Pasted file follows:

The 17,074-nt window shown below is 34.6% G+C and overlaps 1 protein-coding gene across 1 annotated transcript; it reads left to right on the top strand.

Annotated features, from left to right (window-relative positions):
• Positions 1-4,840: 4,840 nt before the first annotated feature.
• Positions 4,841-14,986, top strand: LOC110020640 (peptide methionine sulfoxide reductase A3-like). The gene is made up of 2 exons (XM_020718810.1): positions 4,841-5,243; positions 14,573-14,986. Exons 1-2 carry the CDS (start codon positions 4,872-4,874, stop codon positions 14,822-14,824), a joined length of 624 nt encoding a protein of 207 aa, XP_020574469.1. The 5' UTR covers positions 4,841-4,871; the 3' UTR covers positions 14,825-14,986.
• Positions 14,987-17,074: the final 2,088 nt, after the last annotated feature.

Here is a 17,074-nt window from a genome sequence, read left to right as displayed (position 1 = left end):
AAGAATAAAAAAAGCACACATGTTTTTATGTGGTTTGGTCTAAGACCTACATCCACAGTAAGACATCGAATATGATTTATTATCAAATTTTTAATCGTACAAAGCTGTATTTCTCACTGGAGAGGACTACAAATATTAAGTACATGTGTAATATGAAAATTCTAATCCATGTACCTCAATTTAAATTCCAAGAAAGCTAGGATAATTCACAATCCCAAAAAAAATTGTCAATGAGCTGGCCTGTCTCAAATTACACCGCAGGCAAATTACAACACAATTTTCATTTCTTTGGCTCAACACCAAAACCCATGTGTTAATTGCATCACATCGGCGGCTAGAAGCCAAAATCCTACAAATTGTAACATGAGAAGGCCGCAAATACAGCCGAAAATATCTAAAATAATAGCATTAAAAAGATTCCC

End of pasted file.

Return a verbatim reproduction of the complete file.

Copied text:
The 17,074-nt window shown below is 34.6% G+C and overlaps 1 protein-coding gene across 1 annotated transcript; it reads left to right on the top strand.

Annotated features, from left to right (window-relative positions):
• Positions 1-4,840: 4,840 nt before the first annotated feature.
• Positions 4,841-14,986, top strand: LOC110020640 (peptide methionine sulfoxide reductase A3-like). The gene is made up of 2 exons (XM_020718810.1): positions 4,841-5,243; positions 14,573-14,986. Exons 1-2 carry the CDS (start codon positions 4,872-4,874, stop codon positions 14,822-14,824), a joined length of 624 nt encoding a protein of 207 aa, XP_020574469.1. The 5' UTR covers positions 4,841-4,871; the 3' UTR covers positions 14,825-14,986.
• Positions 14,987-17,074: the final 2,088 nt, after the last annotated feature.

Here is a 17,074-nt window from a genome sequence, read left to right as displayed (position 1 = left end):
AAGAATAAAAAAAGCACACATGTTTTTATGTGGTTTGGTCTAAGACCTACATCCACAGTAAGACATCGAATATGATTTATTATCAAATTTTTAATCGTACAAAGCTGTATTTCTCACTGGAGAGGACTACAAATATTAAGTACATGTGTAATATGAAAATTCTAATCCATGTACCTCAATTTAAATTCCAAGAAAGCTAGGATAATTCACAATCCCAAAAAAAATTGTCAATGAGCTGGCCTGTCTCAAATTACACCGCAGGCAAATTACAACACAATTTTCATTTCTTTGGCTCAACACCAAAACCCATGTGTTAATTGCATCACATCGGCGGCTAGAAGCCAAAATCCTACAAATTGTAACATGAGAAGGCCGCAAATACAGCCGAAAATATCTAAAATAATAGCATTAAAAAGATTCCC